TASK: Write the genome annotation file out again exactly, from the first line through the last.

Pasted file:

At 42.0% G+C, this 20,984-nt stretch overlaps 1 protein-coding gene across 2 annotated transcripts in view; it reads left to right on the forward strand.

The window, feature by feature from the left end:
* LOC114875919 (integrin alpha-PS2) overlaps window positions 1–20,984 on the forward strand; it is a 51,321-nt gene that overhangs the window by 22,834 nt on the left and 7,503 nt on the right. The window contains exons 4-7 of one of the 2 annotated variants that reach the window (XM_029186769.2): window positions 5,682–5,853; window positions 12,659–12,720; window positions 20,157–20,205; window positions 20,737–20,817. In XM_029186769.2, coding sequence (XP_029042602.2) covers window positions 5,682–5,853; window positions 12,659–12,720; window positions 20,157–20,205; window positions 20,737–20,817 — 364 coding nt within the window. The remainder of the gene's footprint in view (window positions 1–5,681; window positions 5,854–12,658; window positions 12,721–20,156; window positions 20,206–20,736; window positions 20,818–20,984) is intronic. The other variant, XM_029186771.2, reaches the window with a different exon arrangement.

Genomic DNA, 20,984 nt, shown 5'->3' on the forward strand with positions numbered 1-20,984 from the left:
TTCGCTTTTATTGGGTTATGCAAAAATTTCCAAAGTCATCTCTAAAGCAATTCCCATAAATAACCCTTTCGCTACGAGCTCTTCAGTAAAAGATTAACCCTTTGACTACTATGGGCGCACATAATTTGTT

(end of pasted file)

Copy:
At 42.0% G+C, this 20,984-nt stretch overlaps 1 protein-coding gene across 2 annotated transcripts in view; it reads left to right on the forward strand.

The window, feature by feature from the left end:
* LOC114875919 (integrin alpha-PS2) overlaps window positions 1–20,984 on the forward strand; it is a 51,321-nt gene that overhangs the window by 22,834 nt on the left and 7,503 nt on the right. The window contains exons 4-7 of one of the 2 annotated variants that reach the window (XM_029186769.2): window positions 5,682–5,853; window positions 12,659–12,720; window positions 20,157–20,205; window positions 20,737–20,817. In XM_029186769.2, coding sequence (XP_029042602.2) covers window positions 5,682–5,853; window positions 12,659–12,720; window positions 20,157–20,205; window positions 20,737–20,817 — 364 coding nt within the window. The remainder of the gene's footprint in view (window positions 1–5,681; window positions 5,854–12,658; window positions 12,721–20,156; window positions 20,206–20,736; window positions 20,818–20,984) is intronic. The other variant, XM_029186771.2, reaches the window with a different exon arrangement.

Genomic DNA, 20,984 nt, shown 5'->3' on the forward strand with positions numbered 1-20,984 from the left:
TTCGCTTTTATTGGGTTATGCAAAAATTTCCAAAGTCATCTCTAAAGCAATTCCCATAAATAACCCTTTCGCTACGAGCTCTTCAGTAAAAGATTAACCCTTTGACTACTATGGGCGCACATAATTTGTT